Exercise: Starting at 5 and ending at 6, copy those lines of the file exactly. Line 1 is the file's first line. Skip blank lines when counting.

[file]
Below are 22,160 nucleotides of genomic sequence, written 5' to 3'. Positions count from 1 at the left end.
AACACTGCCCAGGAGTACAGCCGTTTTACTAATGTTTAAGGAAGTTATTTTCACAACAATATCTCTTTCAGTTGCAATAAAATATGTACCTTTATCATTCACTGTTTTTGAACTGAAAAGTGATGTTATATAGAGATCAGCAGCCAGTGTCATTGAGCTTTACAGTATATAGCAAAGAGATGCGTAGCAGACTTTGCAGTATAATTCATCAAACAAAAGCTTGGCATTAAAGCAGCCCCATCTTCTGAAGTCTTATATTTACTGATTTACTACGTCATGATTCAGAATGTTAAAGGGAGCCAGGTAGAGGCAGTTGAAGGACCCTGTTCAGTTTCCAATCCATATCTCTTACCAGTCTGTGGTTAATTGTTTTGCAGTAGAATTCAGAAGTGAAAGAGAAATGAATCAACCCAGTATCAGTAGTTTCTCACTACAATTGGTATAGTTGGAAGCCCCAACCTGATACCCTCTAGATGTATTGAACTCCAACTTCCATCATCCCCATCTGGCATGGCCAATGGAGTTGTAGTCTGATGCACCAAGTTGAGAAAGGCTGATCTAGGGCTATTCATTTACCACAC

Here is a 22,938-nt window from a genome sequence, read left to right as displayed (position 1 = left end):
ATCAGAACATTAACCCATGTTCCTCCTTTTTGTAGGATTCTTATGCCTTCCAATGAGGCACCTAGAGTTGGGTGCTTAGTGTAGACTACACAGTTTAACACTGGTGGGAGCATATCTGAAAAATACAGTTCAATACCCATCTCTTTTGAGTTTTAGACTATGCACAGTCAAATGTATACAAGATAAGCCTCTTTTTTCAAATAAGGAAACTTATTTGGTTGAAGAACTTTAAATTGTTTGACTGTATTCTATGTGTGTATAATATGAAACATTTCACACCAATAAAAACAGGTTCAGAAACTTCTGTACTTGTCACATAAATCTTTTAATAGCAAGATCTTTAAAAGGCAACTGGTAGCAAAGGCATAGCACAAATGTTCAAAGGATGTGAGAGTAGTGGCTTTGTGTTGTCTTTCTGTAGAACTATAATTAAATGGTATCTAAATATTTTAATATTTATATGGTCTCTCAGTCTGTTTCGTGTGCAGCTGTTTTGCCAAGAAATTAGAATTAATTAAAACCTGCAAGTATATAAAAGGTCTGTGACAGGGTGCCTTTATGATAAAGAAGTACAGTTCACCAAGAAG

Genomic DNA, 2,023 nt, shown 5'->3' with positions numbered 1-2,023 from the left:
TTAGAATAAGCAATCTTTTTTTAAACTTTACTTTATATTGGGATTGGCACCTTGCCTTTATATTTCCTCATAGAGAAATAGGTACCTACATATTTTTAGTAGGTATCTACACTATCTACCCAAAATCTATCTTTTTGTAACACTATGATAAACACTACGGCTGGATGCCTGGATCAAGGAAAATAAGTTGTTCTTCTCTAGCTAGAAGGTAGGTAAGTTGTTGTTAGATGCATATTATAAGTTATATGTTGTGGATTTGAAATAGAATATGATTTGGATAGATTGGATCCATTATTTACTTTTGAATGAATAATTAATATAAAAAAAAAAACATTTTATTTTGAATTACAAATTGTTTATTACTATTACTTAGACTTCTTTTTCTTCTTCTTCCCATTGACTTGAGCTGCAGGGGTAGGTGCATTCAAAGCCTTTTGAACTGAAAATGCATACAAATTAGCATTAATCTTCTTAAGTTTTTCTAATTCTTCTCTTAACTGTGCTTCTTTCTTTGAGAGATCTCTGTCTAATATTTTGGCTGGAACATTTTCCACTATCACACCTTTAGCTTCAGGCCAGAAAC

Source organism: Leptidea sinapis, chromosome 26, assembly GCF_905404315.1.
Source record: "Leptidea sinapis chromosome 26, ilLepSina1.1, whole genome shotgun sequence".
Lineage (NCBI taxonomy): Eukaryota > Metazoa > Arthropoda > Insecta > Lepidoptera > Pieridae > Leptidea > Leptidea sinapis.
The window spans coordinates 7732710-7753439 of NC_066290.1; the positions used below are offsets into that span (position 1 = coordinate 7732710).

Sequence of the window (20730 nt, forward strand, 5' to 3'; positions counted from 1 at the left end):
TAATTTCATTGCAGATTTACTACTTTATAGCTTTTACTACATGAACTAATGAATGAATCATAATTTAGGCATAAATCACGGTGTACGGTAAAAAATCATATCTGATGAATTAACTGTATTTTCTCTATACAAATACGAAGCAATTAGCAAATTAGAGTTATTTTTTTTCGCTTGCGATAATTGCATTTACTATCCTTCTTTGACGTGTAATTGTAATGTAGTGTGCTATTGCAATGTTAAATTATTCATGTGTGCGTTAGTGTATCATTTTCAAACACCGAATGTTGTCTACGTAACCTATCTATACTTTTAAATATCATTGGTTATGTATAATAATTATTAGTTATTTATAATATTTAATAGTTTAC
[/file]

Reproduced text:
Genomic DNA, 2,023 nt, shown 5'->3' with positions numbered 1-2,023 from the left:
TTAGAATAAGCAATCTTTTTTTAAACTTTACTTTATATTGGGATTGGCACCTTGCCTTTATATTTCCTCATAGAGAAATAGGTACCTACATATTTTTAGTAGGTATCTACACTATCTACCCAAAATCTATCTTTTTGTAACACTATGATAAACACTACGGCTGGATGCCTGGATCAAGGAAAATAAGTTGTTCTTCTCTAGCTAGAAGGTAGGTAAGTTGTTGTTAGATGCATATTATAAGTTATATGTTGTGGATTTGAAATAGAATATGATTTGGATAGATTGGATCCATTATTTACTTTTGAATGAATAATTAATATAAAAAAAAAAACATTTTATTTTGAATTACAAATTGTTTATTACTATTACTTAGACTTCTTTTTCTTCTTCTTCCCATTGACTTGAGCTGCAGGGGTAGGTGCATTCAAAGCCTTTTGAACTGAAAATGCATACAAATTAGCATTAATCTTCTTAAGTTTTTCTAATTCTTCTCTTAACTGTGCTTCTTTCTTTGAGAGATCTCTGTCTAATATTTTGGCTGGAACATTTTCCACTATCACACCTTTAGCTTCAGGCCAGAAAC